‘Careless self-interest and optimism’: Joan Didion

Joan Didion’s work after 1980 remains her best. The essays in Slouching Towards Bethlehem and The White Album boast too perfect a marriage between form and content. Covering the El Mozote massacre, the prestidigitators working in the Reagan administration, the Michael Dukakis campaign, and the Bill Clinton impeachment applied her talent for selective quotation to… More ‘Careless self-interest and optimism’: Joan Didion

‘Saltwhite crumbling mush of corpse’

I don’t reread Ulysses often, but when I do I flip to the sixth chapter. Called “Hades” because it purportedly mirrors Odysseus’ descent into the underworld, it follows Leopold Bloom and his acquaintances to the funeral of a Dubliner. In the carriage with Bloom sit Simon Dedalus, the lachrymose blowhard and professional drunkard; and the… More ‘Saltwhite crumbling mush of corpse’

The price for rejecting partial victories

At the airport in April I read fifteen pages of Frank, the memoir by the acerbic congressman of Massachusetts Fourth District who declined to run for another term. Reading it, I’m struck by how well he writes: few instances of jargon, sentence after sentence of clear forceful prose. I’ll probably review it. In his review-essay,… More The price for rejecting partial victories

‘I didn’t have any adult experience when I started to write’

I haven’t read Are You There God? It’s Me, Margaret but Iggie’s House, Pickle Juice, Then Again, Maybe I won’t, Tales of a Fourth Grade Nothing, and Superfudge formed an indissoluble part of my adolescence. The eighties paperback editions emphasized, sometimes garishly, their appeal to young women. I bought them in book fairs, about which… More ‘I didn’t have any adult experience when I started to write’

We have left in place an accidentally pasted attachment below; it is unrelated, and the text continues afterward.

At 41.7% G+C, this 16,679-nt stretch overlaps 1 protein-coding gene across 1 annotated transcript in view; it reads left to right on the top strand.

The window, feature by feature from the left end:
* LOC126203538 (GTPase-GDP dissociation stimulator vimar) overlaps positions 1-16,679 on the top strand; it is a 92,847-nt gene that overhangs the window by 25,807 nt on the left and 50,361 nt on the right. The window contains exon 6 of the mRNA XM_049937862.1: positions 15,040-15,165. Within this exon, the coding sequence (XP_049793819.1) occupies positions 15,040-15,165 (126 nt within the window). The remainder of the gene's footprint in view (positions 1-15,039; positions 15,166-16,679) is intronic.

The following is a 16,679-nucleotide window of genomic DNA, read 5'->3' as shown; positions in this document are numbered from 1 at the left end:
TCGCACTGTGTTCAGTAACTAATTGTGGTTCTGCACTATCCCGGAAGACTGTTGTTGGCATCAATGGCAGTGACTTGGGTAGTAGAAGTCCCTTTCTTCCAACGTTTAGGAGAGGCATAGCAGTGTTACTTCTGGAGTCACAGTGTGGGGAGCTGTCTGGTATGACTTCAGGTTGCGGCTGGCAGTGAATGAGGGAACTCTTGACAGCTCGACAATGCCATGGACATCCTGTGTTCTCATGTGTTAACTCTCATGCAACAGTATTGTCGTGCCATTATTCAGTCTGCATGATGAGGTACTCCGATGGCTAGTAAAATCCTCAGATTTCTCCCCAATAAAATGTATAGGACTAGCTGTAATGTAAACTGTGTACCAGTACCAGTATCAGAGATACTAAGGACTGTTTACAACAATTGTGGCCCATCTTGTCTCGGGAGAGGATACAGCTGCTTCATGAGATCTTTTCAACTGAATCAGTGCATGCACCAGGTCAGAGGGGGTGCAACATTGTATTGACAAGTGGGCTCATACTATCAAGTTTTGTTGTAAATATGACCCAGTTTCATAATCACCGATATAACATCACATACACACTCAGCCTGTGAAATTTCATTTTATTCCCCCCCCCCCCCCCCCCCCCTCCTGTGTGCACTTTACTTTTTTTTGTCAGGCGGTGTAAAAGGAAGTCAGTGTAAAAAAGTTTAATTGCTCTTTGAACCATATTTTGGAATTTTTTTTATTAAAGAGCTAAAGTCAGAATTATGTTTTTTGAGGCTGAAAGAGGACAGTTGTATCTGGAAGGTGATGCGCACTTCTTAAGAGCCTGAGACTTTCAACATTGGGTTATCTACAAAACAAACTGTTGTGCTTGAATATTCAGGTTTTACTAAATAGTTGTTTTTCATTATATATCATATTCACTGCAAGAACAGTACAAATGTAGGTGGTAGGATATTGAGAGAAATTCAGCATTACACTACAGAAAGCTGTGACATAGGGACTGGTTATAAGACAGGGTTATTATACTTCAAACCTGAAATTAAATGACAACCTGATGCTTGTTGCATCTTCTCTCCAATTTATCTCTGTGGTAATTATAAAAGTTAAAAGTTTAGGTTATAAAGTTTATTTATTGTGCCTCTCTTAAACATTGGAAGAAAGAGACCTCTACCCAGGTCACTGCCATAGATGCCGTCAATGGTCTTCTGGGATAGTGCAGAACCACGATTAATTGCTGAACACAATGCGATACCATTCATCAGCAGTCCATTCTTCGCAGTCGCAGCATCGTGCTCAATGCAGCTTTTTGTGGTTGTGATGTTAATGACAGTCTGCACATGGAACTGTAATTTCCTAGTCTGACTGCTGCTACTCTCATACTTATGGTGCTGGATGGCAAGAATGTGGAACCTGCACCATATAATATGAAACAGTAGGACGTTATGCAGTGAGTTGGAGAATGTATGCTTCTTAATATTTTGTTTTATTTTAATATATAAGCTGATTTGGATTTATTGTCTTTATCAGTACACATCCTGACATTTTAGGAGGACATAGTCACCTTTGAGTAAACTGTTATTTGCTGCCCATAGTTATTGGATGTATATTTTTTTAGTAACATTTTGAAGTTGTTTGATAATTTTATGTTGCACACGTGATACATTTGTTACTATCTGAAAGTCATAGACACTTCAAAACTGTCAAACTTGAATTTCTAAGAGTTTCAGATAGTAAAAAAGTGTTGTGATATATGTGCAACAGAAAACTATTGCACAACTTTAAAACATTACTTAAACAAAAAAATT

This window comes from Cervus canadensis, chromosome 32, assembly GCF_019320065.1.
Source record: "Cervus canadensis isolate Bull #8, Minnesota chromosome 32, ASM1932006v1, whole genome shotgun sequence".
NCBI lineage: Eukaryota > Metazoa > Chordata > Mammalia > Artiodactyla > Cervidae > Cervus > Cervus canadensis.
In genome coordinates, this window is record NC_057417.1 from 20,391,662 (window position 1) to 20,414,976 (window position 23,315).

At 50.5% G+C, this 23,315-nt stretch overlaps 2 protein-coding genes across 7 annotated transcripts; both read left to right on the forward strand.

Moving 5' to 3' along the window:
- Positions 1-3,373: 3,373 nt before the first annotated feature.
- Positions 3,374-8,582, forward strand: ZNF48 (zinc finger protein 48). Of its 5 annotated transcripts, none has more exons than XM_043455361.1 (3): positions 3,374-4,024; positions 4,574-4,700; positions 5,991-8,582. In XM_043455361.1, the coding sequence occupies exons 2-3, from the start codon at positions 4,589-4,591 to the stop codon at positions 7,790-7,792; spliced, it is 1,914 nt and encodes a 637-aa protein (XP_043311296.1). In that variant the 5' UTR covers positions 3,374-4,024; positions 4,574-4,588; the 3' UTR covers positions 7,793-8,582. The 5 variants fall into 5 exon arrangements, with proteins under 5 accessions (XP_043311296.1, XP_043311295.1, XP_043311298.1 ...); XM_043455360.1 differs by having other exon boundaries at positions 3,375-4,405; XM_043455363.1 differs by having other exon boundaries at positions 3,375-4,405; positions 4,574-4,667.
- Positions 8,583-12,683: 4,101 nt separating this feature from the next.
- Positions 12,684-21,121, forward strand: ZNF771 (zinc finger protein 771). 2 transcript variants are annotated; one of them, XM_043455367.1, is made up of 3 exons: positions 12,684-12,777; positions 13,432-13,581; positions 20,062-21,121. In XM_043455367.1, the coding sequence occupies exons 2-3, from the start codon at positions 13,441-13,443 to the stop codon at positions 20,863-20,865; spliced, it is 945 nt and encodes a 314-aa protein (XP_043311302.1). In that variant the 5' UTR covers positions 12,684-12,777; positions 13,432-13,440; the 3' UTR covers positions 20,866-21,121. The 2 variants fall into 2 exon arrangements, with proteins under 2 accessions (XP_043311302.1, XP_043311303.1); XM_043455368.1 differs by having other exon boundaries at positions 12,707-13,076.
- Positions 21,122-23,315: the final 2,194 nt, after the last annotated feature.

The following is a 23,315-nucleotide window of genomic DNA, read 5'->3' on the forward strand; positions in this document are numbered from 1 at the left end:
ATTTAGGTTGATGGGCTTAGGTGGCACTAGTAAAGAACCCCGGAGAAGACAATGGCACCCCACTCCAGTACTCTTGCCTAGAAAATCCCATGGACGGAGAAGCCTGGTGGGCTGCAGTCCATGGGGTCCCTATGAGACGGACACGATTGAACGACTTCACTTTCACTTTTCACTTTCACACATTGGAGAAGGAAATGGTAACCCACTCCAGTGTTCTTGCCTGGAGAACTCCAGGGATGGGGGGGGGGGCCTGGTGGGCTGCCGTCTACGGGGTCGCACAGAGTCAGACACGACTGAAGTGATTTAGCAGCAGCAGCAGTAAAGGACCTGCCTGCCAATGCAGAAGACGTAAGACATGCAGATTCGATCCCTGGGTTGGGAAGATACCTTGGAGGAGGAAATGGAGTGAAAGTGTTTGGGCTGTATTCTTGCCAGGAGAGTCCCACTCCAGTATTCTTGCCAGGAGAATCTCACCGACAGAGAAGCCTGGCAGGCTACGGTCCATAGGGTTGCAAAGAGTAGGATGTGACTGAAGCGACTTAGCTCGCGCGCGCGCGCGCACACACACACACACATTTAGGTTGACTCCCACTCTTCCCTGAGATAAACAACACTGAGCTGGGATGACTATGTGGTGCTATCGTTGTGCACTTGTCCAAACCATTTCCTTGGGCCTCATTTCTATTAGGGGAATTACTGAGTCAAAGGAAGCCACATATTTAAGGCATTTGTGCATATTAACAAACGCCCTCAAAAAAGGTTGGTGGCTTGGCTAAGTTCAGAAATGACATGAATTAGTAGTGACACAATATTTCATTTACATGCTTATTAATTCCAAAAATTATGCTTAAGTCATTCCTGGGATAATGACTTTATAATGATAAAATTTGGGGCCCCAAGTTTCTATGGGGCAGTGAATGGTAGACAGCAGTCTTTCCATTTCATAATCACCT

Prelude to war: ‘Dead Wake’ and the Lusitania sinking

“A life jacket did not guarantee survival,” writes Erik Larson. “Many who entered the sea had their jackets on incorrectly and found themselves struggling to keep their heads out of the water. The struggle did not last long, and soon survivors who did manage to outfit themselves properly found themselves swimming among bodies upended in… More Prelude to war: ‘Dead Wake’ and the Lusitania sinking

Lessons in survival: Roosevelt and Stalin

In right wing lore, Yalta persists as the ultimate example of Franklin Delano Rooevelt’s perfidy: a well-intentioned blunder by an infirm, dying man at best, evidence of FDR’s Communist sympathies at worst, with Alger Hiss as Iago. Right wing mythology uses the agreement produced in 1945 as urtext, therefore no amount of scholarship will change… More Lessons in survival: Roosevelt and Stalin

The stories of my life

The first short story I loved was “A Day’s Wait.” Dependent on a sick child’s confusion regarding Celsius and Fahrenheit, Ernest Hemingway’s vignette — three scenes, two in the same sickroom — suggested that what Wallace Stevens called the malady of the quotidian had possibilities. That spring of eighth grade I devoured the collected stories,… More The stories of my life